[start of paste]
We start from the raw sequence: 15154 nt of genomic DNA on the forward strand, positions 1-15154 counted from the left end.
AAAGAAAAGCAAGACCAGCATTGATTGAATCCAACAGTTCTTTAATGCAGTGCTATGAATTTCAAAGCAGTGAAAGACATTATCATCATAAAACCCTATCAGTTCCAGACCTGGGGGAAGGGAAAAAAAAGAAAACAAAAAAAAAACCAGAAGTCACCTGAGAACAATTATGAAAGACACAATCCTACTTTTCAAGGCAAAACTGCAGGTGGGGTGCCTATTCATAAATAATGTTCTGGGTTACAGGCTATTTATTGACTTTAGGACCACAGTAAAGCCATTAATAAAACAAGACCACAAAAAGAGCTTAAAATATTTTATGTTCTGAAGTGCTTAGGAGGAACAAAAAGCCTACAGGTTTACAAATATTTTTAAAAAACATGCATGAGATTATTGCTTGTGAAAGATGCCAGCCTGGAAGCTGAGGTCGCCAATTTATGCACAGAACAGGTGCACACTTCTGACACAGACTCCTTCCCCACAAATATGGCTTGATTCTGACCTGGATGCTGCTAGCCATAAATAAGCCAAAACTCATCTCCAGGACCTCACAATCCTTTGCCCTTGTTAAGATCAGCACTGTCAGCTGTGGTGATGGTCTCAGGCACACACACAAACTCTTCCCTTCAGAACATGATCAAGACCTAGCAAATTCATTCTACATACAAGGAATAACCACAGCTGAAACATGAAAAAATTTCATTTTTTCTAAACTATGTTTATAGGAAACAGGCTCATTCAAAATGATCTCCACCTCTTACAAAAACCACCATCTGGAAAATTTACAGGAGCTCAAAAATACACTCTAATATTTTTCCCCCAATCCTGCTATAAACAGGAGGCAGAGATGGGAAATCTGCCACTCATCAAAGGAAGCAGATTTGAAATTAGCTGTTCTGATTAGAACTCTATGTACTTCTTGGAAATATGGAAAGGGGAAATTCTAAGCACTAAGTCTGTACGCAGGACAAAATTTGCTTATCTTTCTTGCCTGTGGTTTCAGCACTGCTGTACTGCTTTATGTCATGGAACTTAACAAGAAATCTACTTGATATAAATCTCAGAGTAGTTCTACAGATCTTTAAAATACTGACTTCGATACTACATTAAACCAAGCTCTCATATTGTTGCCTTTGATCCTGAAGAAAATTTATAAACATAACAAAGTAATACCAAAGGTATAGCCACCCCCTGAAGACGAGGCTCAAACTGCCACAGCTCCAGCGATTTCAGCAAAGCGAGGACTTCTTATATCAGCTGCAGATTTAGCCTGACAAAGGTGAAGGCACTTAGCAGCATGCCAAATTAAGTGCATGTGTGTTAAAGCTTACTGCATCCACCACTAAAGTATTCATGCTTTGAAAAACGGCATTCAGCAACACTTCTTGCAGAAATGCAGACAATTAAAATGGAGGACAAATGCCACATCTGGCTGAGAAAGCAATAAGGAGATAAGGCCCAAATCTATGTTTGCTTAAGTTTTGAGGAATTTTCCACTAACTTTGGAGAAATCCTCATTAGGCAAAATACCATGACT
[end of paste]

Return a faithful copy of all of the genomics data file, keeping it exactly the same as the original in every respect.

We start from the raw sequence: 15154 nt of genomic DNA on the forward strand, positions 1-15154 counted from the left end.
AAAGAAAAGCAAGACCAGCATTGATTGAATCCAACAGTTCTTTAATGCAGTGCTATGAATTTCAAAGCAGTGAAAGACATTATCATCATAAAACCCTATCAGTTCCAGACCTGGGGGAAGGGAAAAAAAAGAAAACAAAAAAAAAACCAGAAGTCACCTGAGAACAATTATGAAAGACACAATCCTACTTTTCAAGGCAAAACTGCAGGTGGGGTGCCTATTCATAAATAATGTTCTGGGTTACAGGCTATTTATTGACTTTAGGACCACAGTAAAGCCATTAATAAAACAAGACCACAAAAAGAGCTTAAAATATTTTATGTTCTGAAGTGCTTAGGAGGAACAAAAAGCCTACAGGTTTACAAATATTTTTAAAAAACATGCATGAGATTATTGCTTGTGAAAGATGCCAGCCTGGAAGCTGAGGTCGCCAATTTATGCACAGAACAGGTGCACACTTCTGACACAGACTCCTTCCCCACAAATATGGCTTGATTCTGACCTGGATGCTGCTAGCCATAAATAAGCCAAAACTCATCTCCAGGACCTCACAATCCTTTGCCCTTGTTAAGATCAGCACTGTCAGCTGTGGTGATGGTCTCAGGCACACACACAAACTCTTCCCTTCAGAACATGATCAAGACCTAGCAAATTCATTCTACATACAAGGAATAACCACAGCTGAAACATGAAAAAATTTCATTTTTTCTAAACTATGTTTATAGGAAACAGGCTCATTCAAAATGATCTCCACCTCTTACAAAAACCACCATCTGGAAAATTTACAGGAGCTCAAAAATACACTCTAATATTTTTCCCCCAATCCTGCTATAAACAGGAGGCAGAGATGGGAAATCTGCCACTCATCAAAGGAAGCAGATTTGAAATTAGCTGTTCTGATTAGAACTCTATGTACTTCTTGGAAATATGGAAAGGGGAAATTCTAAGCACTAAGTCTGTACGCAGGACAAAATTTGCTTATCTTTCTTGCCTGTGGTTTCAGCACTGCTGTACTGCTTTATGTCATGGAACTTAACAAGAAATCTACTTGATATAAATCTCAGAGTAGTTCTACAGATCTTTAAAATACTGACTTCGATACTACATTAAACCAAGCTCTCATATTGTTGCCTTTGATCCTGAAGAAAATTTATAAACATAACAAAGTAATACCAAAGGTATAGCCACCCCCTGAAGACGAGGCTCAAACTGCCACAGCTCCAGCGATTTCAGCAAAGCGAGGACTTCTTATATCAGCTGCAGATTTAGCCTGACAAAGGTGAAGGCACTTAGCAGCATGCCAAATTAAGTGCATGTGTGTTAAAGCTTACTGCATCCACCACTAAAGTATTCATGCTTTGAAAAACGGCATTCAGCAACACTTCTTGCAGAAATGCAGACAATTAAAATGGAGGACAAATGCCACATCTGGCTGAGAAAGCAATAAGGAGATAAGGCCCAAATCTATGTTTGCTTAAGTTTTGAGGAATTTTCCACTAACTTTGGAGAAATCCTCATTAGGCAAAATACCATGACT